Small suppliers are disadvantaged by the very fact that they are small, both in the agreement of payment terms upfront and in the prioritisation of invoices when received. SMEs that supply a large company such as Carillion do not have the negotiating power to obtain better terms, and so if Carillion wants an average of 120 days, and its largest suppliers manage to obtain shorter than that, then the SMEs get pushed to terms even longer than 120 days to compensate. Then when invoices are processed, the workload will be prioritised by size of the invoice, which pushes the SMEs to the end of the queue, further increasing the processing time. And even when the buyer tries to address the inefficiencies caused by long payment terms, the tendency is to focus on the large suppliers since that is where the quickest progress can be made.
The end result is that the cost of financing of the total supply chain is being borne in a significantly out-sized way by those in the weakest position to do so: the SMEs.
Can early payment programmes help?
Addressing this issue would provide a huge boost to the economy and power growth for hundreds of thousands of small suppliers.
One such solution is supply chain finance (SCF) that allows a bank to forward the value of an invoice, minus a small charge, on to the supplier just a few days after the invoice has been approved by the buyer, and the bank then recoups the money from the buyer. In Carillion’s case, it might take 20 days to approve an invoice, so this would mean the supplier could be paid by a bank after 30 days instead of waiting for 120 days. Carillion did indeed roll out such a programme over the last few years. While this sounds beneficial, it is important to bear in mind that traditional SCF is only available and appropriate for the very largest of suppliers, typically only the largest 1%, who are usually FTSE 100 companies themselves.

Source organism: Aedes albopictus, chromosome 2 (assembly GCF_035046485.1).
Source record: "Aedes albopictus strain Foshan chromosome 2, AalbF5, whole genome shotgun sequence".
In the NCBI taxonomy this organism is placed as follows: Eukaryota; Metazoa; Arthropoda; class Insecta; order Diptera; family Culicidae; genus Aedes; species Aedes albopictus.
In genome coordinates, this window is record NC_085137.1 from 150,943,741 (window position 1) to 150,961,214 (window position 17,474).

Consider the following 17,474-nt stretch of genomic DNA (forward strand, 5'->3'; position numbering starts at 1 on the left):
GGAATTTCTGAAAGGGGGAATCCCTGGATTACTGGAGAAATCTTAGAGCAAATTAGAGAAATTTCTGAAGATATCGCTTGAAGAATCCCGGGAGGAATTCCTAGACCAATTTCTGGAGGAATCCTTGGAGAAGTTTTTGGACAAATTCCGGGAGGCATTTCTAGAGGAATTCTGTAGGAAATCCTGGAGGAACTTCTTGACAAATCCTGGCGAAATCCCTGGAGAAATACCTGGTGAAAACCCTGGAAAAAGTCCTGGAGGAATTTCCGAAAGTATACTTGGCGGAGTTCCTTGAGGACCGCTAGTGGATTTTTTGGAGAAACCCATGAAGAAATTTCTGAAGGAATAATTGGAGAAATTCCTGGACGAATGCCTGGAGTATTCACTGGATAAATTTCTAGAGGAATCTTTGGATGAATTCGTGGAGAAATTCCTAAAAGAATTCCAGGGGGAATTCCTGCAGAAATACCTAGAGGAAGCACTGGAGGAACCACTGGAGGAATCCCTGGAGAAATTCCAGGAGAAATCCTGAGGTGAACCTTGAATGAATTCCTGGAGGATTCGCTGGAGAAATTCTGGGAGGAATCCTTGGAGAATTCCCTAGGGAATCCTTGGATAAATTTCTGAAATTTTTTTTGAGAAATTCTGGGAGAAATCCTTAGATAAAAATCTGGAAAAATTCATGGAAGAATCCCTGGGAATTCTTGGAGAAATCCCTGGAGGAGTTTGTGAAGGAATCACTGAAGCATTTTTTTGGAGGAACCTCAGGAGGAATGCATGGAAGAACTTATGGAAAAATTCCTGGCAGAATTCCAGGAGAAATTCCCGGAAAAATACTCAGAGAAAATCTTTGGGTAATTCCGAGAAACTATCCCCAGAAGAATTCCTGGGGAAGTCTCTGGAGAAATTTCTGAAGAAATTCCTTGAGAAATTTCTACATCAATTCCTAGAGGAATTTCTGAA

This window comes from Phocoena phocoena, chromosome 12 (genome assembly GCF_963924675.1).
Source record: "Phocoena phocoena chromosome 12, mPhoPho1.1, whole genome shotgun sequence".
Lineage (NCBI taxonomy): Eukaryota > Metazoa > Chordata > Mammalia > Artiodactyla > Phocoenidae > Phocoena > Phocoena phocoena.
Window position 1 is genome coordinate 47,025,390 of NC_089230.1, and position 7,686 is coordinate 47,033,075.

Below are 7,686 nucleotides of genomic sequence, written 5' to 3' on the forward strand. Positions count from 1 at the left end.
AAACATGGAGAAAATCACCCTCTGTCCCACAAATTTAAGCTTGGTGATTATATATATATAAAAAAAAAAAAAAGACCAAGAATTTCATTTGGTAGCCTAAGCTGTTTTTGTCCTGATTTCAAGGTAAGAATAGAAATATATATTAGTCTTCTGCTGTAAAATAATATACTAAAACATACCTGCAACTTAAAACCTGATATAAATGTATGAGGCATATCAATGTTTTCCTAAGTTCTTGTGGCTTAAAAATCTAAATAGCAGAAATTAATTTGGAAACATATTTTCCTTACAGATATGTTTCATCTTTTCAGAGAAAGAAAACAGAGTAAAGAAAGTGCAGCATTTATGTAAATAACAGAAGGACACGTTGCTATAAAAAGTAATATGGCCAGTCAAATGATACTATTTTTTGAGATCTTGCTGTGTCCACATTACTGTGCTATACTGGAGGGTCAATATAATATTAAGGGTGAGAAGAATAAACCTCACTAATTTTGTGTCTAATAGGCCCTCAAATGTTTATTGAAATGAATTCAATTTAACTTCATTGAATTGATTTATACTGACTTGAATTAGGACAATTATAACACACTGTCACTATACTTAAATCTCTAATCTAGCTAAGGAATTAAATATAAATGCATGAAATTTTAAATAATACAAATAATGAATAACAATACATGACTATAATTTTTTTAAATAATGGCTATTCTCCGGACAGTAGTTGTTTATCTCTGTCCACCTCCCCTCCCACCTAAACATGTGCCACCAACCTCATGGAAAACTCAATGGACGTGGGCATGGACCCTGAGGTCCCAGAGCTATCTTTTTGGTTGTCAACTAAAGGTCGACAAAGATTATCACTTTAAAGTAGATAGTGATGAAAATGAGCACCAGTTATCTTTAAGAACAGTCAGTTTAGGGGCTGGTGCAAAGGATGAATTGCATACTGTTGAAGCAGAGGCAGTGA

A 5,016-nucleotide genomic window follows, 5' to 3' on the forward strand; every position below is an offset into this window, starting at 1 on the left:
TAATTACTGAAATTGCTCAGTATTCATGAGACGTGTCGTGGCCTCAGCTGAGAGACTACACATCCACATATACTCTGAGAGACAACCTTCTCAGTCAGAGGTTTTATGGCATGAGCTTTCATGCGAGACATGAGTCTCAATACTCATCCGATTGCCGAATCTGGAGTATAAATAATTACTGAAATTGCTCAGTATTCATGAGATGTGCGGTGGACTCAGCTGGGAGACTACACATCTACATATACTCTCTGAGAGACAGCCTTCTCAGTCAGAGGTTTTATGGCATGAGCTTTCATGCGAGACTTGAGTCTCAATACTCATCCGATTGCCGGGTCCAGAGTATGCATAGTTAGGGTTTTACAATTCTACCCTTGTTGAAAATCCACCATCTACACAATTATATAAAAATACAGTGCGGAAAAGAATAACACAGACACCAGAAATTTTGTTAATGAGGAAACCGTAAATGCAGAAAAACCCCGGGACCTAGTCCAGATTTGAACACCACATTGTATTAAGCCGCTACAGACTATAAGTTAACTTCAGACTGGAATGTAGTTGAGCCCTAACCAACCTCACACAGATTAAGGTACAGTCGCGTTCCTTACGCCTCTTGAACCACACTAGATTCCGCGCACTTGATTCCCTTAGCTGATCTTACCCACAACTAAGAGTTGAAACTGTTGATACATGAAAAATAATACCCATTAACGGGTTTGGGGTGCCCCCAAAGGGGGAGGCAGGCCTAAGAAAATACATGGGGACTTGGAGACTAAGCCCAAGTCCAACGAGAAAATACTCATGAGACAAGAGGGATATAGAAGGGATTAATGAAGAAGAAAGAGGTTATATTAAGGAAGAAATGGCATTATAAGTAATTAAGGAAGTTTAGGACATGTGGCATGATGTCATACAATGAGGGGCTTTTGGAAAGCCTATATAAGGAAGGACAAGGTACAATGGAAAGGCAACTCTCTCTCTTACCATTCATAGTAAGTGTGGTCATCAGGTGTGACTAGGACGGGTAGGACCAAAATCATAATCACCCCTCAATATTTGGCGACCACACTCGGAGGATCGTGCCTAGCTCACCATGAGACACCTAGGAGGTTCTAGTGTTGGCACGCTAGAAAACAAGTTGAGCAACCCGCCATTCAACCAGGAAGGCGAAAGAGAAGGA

Not only are SMEs left out, but SCF can actually make it worse for them, because now the largest suppliers are getting paid well ahead of the SMEs, who have been pushed to the back of the queue.
Large corporate buyers need to make any early payment programmes available to the entire supply chain, including the smallest suppliers for the smallest invoices. This is not just a moral imperative, buyers stand to make significant competitive gains by becoming a ‘buyer of choice’ for their suppliers and avoid growing reputational risks from treating suppliers in a way which is perceived to be unfair by regulators and the public.
In fact, with SMEs contributing the majority of growth in the economy, we would all benefit from improved early payment programmes. These programmes need to be made available not simply on a theoretical basis, but they also need to be practically accessible, so that an SME is not excluded because it can’t cope with the high technology, onboarding and administrative burdens. In today’s digital world, that is perfectly achievable.
It’s in the interest of large corporates to have their suppliers paid fast, not slow. Buyers and sellers alike want this solved, and it would be a huge positive boost to the economy and create millions of new jobs. We just need to give buyers the right tools and incentives to make it happen.
With today’s technology able to apply machine learning to big data, it is perfectly possible to have all suppliers paid instantly, on the day an invoice is received, without the buyer having to change its terms or bear any risk. This has the additional benefit that the risk of buyer bankruptcy can be moved to places that are in a better position to manage, diversify and hedge it, than with SME suppliers. The tools now exist; they need to be used.